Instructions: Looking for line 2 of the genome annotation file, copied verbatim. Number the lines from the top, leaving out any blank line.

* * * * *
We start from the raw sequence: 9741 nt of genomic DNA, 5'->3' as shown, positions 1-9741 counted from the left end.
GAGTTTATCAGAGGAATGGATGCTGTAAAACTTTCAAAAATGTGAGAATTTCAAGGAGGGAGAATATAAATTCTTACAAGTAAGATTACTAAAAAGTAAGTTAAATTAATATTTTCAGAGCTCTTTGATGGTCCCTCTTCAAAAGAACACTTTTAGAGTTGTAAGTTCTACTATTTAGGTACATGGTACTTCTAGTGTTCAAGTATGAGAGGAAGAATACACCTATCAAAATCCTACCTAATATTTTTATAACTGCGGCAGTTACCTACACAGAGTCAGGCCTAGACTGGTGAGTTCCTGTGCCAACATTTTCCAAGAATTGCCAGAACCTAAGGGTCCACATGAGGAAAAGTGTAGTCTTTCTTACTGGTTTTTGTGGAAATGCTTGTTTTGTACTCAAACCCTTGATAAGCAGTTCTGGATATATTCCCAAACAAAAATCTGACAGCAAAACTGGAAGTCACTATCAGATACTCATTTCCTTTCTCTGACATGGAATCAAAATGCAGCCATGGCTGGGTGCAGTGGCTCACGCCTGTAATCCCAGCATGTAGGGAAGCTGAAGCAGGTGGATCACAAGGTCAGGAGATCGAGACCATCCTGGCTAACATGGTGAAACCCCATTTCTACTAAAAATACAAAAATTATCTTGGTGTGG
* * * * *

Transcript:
GAGTTTATCAGAGGAATGGATGCTGTAAAACTTTCAAAAATGTGAGAATTTCAAGGAGGGAGAATATAAATTCTTACAAGTAAGATTACTAAAAAGTAAGTTAAATTAATATTTTCAGAGCTCTTTGATGGTCCCTCTTCAAAAGAACACTTTTAGAGTTGTAAGTTCTACTATTTAGGTACATGGTACTTCTAGTGTTCAAGTATGAGAGGAAGAATACACCTATCAAAATCCTACCTAATATTTTTATAACTGCGGCAGTTACCTACACAGAGTCAGGCCTAGACTGGTGAGTTCCTGTGCCAACATTTTCCAAGAATTGCCAGAACCTAAGGGTCCACATGAGGAAAAGTGTAGTCTTTCTTACTGGTTTTTGTGGAAATGCTTGTTTTGTACTCAAACCCTTGATAAGCAGTTCTGGATATATTCCCAAACAAAAATCTGACAGCAAAACTGGAAGTCACTATCAGATACTCATTTCCTTTCTCTGACATGGAATCAAAATGCAGCCATGGCTGGGTGCAGTGGCTCACGCCTGTAATCCCAGCATGTAGGGAAGCTGAAGCAGGTGGATCACAAGGTCAGGAGATCGAGACCATCCTGGCTAACATGGTGAAACCCCATTTCTACTAAAAATACAAAAATTATCTTGGTGTGG